Motioning to one of his waitresses—come here, dollface—he ducked into his office, then returned carrying a small cellophane sleeve for my coin.  He put the coin inside and sealed it for me.

“You ought to have some respect for history for chrissake,” he said.  “You selling that thing?”

“Sure,” I said.  “Sometime.”

“You had it appraised?”

“Not yet.”

“Well, keep me posted.”  He pointed both his index fingers at me and walked away to tend his bar.

The bourbon felt warm in my throat and the glass tumbler it came in contained a thousand starry lights.  I pushed the enveloped 3 Kreutzer around with my finger and thought about very little except that it might be nice to meet a woman.

And lo!  A woman tapped me on the shoulder and spoke to me.  I turned.  This bodacious, busty brunette in red lipstick and polka dots, it seemed, had been standing behind me at the bar.

“You collect those?” she said, leaning in, pointing at my rare coin.  “Where’d you get it?”

She wasn’t flirting.  Her face—a round face of Midwestern geography, rolling hills of cheek and nose—showed serious interest.  She squinted, trying maybe to identify the language printed on the coin, and revealed the top row of her very substantial looking teeth.  Here was a carnivore if ever I saw one, a steak eater, a real survivor.  I liked her at once.

“I don’t remember how I got this one,” I said.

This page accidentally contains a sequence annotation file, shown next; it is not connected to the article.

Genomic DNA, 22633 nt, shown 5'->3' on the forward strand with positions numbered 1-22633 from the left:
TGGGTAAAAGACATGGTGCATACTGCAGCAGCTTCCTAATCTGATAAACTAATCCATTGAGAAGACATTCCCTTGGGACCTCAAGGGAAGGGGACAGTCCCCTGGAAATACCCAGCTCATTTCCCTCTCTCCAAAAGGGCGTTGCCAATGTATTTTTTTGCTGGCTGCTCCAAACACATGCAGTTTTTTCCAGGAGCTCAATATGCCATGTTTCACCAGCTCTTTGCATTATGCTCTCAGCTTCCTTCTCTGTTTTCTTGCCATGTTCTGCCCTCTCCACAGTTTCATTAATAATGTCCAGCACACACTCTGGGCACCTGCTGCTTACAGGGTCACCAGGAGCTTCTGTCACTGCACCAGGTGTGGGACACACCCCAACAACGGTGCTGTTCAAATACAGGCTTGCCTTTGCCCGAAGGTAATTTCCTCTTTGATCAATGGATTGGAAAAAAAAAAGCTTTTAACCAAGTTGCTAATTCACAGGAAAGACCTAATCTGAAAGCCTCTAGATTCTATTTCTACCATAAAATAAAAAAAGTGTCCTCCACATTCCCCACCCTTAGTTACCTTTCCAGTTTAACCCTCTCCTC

The truth was I’d stolen it, and I could have said so.  It’s no great secret.  I stole a lot of things in Europe—coins mostly because I knew something about them, had been interested in them as a boy.  Coins were portable and people’s personal collections were easy to find in their dressers or jewelry boxes or under their beds or stashed among their books.  I picked up some nice Tiddlywinks in that war: a hefty handful of loose change from ancient Greece and Rome, more than fifty hand-struck coins from the dark ages, up through the Age of Enlightenment, and some gold coins, too—a very fine seventeenth century Seville 8 Escudos cob in near mint condition with pictures of lions and stars in the rosette.  The 3 Kreutzer was the least of it.  I used to tell this joke about myself, an old standard of mine, when I spoke of my participation in warfare:  Killing and raping were not for me.  But pillaging!